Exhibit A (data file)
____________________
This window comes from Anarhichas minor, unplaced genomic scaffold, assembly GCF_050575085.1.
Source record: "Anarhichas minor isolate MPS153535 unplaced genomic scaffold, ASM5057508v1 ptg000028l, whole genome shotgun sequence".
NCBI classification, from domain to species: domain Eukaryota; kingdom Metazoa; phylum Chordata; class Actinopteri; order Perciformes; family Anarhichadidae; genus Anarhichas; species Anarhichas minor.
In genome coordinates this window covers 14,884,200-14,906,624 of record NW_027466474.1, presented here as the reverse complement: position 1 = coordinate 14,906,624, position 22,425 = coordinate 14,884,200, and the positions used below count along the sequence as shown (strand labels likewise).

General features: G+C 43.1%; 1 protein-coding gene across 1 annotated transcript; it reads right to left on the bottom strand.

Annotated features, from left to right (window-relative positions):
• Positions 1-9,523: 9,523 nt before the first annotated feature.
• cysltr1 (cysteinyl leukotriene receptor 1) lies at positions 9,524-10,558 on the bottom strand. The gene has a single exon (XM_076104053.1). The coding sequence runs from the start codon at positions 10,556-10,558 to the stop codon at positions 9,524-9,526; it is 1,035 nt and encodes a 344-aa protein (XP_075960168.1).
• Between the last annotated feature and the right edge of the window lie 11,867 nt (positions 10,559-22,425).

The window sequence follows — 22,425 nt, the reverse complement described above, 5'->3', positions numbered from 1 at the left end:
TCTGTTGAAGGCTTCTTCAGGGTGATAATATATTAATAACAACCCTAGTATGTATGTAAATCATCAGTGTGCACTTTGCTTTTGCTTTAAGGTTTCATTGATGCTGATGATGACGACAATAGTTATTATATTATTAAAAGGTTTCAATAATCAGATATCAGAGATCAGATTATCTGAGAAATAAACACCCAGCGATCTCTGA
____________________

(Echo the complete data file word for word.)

This window comes from Anarhichas minor, unplaced genomic scaffold, assembly GCF_050575085.1.
Source record: "Anarhichas minor isolate MPS153535 unplaced genomic scaffold, ASM5057508v1 ptg000028l, whole genome shotgun sequence".
NCBI classification, from domain to species: domain Eukaryota; kingdom Metazoa; phylum Chordata; class Actinopteri; order Perciformes; family Anarhichadidae; genus Anarhichas; species Anarhichas minor.
In genome coordinates this window covers 14,884,200-14,906,624 of record NW_027466474.1, presented here as the reverse complement: position 1 = coordinate 14,906,624, position 22,425 = coordinate 14,884,200, and the positions used below count along the sequence as shown (strand labels likewise).

General features: G+C 43.1%; 1 protein-coding gene across 1 annotated transcript; it reads right to left on the bottom strand.

Annotated features, from left to right (window-relative positions):
• Positions 1-9,523: 9,523 nt before the first annotated feature.
• cysltr1 (cysteinyl leukotriene receptor 1) lies at positions 9,524-10,558 on the bottom strand. The gene has a single exon (XM_076104053.1). The coding sequence runs from the start codon at positions 10,556-10,558 to the stop codon at positions 9,524-9,526; it is 1,035 nt and encodes a 344-aa protein (XP_075960168.1).
• Between the last annotated feature and the right edge of the window lie 11,867 nt (positions 10,559-22,425).

The window sequence follows — 22,425 nt, the reverse complement described above, 5'->3', positions numbered from 1 at the left end:
TCTGTTGAAGGCTTCTTCAGGGTGATAATATATTAATAACAACCCTAGTATGTATGTAAATCATCAGTGTGCACTTTGCTTTTGCTTTAAGGTTTCATTGATGCTGATGATGACGACAATAGTTATTATATTATTAAAAGGTTTCAATAATCAGATATCAGAGATCAGATTATCTGAGAAATAAACACCCAGCGATCTCTGA